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Should one move the profit of small and mid-cap funds to debt mutual funds?

Dhirendra Kumar explains if moving the gains to debt funds is a wise idea

Would you suggest moving the profit component to a debt fund and leaving the capital in equity funds? I am asking this specifically from the perspective of small- and mid-cap funds?
- Mothi Rajendran

Firstly, I would like to say that a conservative investor should not invest in small and mid-cap funds. If you invested in a small and mid-cap fund and have made handsome gains that you now want to lock in, moving the gains to a fixed income fund will not get you any kind of insurance. That's because while you can take the gains out, the capital left in small caps can still fall dramatically in case the markets correct.

Work on your total asset allocation, i.e., money invested across equity funds, and then maybe move a third of it in fixed income. This will be more relevant.

The gain component could be different for different people depending on their age of investment. For instance, I have some investments which are 15-20 years old, now my capital as a proportion of the investment value is just about 10 per cent, and 90 per cent is the gain.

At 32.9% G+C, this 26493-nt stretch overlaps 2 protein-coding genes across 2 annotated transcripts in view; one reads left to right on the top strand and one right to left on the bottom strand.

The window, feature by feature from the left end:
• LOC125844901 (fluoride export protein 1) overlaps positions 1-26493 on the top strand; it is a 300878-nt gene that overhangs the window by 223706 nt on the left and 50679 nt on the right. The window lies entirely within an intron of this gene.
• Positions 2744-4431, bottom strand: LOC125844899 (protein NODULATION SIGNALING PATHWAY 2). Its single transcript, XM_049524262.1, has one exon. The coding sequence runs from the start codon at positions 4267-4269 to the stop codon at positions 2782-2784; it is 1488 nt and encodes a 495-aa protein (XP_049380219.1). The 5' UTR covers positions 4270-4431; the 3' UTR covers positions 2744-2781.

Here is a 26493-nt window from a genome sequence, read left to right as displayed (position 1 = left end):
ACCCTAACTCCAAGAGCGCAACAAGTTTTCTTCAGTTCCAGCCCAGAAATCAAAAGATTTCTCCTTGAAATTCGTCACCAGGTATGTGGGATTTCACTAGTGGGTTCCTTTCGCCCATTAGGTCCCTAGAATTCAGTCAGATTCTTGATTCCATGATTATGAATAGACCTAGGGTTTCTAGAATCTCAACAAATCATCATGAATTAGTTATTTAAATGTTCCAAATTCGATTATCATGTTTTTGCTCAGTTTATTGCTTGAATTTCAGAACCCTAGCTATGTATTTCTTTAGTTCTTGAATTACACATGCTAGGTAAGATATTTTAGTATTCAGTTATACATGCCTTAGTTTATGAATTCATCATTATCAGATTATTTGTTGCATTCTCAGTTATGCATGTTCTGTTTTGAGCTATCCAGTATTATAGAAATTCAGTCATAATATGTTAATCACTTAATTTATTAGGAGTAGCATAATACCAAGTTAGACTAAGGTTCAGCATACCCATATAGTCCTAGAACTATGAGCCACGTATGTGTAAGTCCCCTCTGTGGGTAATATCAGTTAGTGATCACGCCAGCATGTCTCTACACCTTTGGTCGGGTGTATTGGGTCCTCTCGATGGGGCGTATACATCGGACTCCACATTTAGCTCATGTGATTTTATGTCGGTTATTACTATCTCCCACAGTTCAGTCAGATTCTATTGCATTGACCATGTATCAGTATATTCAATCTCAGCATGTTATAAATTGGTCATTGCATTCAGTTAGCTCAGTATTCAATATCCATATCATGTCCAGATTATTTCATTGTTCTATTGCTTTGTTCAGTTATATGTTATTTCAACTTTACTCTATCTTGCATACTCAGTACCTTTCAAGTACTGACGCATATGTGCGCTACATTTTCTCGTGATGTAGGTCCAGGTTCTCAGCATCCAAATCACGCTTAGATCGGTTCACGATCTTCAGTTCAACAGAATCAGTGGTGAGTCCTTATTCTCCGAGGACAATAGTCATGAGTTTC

If you invested a month or a year ago, and that fund has gone up by 50 per cent, only a third of your money is the gain. But if you invested five years ago, then possibly your gains would be about 75 per cent. So, the scale of gain can be different.
Now, if you are terrified of the market and will be very upset if the market comes down dramatically, work on your asset allocation and do something about it in totality rather than moving the gain only from some of the funds.

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